Thursday, March 17, 2016
Stillbirth rates not yet down, finds new research
Recent stillbirth figures cause alarm
The scourge of stillbirth still ravages the world! The stillbirth rates remain alarmingly high despite interventions on a global scale. A recent issue of The Lancet put the spotlight on the problem of stillbirths through a series of articles.
A stillbirth is defined as the death of a baby in the womb after 20 weeks of pregnancy. British researchers have reported that more than 2.6 million stillbirths occur worldwide annually, which is estimated to be 7200 stillbirths daily. However, about half of the stillbirths occur during the birth process.
The articles underscored the fact that many causes of stillbirth like malaria, syphilis, and poor maternal care are preventable. In fact, better quality of care and the early identification of high-risk pregnancies can avert nearly half the deaths that occur during delivery.
Lamenting this fact, the researchers said, “The idea of a child being alive at the beginning of labour and dying for entirely preventable reasons during the next few hours should be a health scandal of international proportion." They recommend a systematic strategy for identifying the causes of stillbirth to combat the problem.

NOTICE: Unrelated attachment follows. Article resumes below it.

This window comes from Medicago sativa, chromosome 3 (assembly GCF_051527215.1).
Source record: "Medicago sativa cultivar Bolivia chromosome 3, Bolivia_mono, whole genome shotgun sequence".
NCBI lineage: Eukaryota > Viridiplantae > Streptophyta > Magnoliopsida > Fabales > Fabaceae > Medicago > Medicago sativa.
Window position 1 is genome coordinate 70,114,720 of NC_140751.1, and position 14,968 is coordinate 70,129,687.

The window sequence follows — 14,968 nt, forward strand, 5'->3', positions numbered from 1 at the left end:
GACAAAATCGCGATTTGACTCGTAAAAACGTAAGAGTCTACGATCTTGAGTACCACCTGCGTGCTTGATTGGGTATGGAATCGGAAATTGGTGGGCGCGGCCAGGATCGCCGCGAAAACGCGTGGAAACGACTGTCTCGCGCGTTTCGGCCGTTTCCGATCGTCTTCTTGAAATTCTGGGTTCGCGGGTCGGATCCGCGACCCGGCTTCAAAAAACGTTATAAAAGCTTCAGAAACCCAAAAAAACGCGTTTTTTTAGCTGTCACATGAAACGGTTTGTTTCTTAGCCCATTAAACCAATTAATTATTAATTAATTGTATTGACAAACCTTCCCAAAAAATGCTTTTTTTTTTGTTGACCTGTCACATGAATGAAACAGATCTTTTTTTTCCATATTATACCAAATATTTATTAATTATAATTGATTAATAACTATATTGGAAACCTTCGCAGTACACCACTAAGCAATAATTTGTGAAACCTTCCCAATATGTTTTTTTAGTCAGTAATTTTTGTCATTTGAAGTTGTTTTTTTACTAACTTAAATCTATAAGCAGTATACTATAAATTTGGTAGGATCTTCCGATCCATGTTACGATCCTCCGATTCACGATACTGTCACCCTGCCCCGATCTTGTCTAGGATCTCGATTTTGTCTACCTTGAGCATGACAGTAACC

While sub-Saharan Africa has the highest stillbirth rates, developed countries with significant socioeconomic disparity such as Iceland and Ukraine continue to battle the problem. Women of poor socioeconomic status in the aforementioned countries have almost double the risk of stillbirth than more financially secure women.
Moreover, women of south Asian and African origin who give birth in Europe or Australia have much higher stillbirth rates than white women. However, the reports are not all dismal. A few countries like Netherlands, Bangladesh, Cambodia, and Rwanda had made progress in reducing stillbirths. The rates of maternal deaths, newborn deaths, and deaths among children younger than 5 years have also witnessed a decline.
However, the toll of stillbirth on parents and families is often unaddressed. Up to 70% of grieving mothers in high-income countries show significant symptoms after their baby's death, which may persist for at least 4 years. Moreover, there is a stigma associated with stillbirth in low- and middle-income countries.
The researchers have called for a number of remedial measures to prevent stillbirths. These include education, improved access to health care, better maternal care, and poverty reduction. Improving the body weight during pregnancy is important for enhancing outcomes and long-term health.
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